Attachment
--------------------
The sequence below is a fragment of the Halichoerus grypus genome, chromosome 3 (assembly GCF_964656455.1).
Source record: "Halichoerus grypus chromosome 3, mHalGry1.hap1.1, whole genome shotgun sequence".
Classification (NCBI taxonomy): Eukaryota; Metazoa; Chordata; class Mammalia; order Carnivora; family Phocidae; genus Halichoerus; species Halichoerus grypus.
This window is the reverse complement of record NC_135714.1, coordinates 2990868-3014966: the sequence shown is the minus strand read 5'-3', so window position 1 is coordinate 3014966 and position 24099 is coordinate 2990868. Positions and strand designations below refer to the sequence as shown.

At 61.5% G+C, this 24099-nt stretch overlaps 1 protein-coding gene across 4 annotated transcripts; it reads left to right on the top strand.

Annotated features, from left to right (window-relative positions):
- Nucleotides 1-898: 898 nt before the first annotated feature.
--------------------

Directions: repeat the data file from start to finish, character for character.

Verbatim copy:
The sequence below is a fragment of the Halichoerus grypus genome, chromosome 3 (assembly GCF_964656455.1).
Source record: "Halichoerus grypus chromosome 3, mHalGry1.hap1.1, whole genome shotgun sequence".
Classification (NCBI taxonomy): Eukaryota; Metazoa; Chordata; class Mammalia; order Carnivora; family Phocidae; genus Halichoerus; species Halichoerus grypus.
This window is the reverse complement of record NC_135714.1, coordinates 2990868-3014966: the sequence shown is the minus strand read 5'-3', so window position 1 is coordinate 3014966 and position 24099 is coordinate 2990868. Positions and strand designations below refer to the sequence as shown.

At 61.5% G+C, this 24099-nt stretch overlaps 1 protein-coding gene across 4 annotated transcripts; it reads left to right on the top strand.

Annotated features, from left to right (window-relative positions):
- Nucleotides 1-898: 898 nt before the first annotated feature.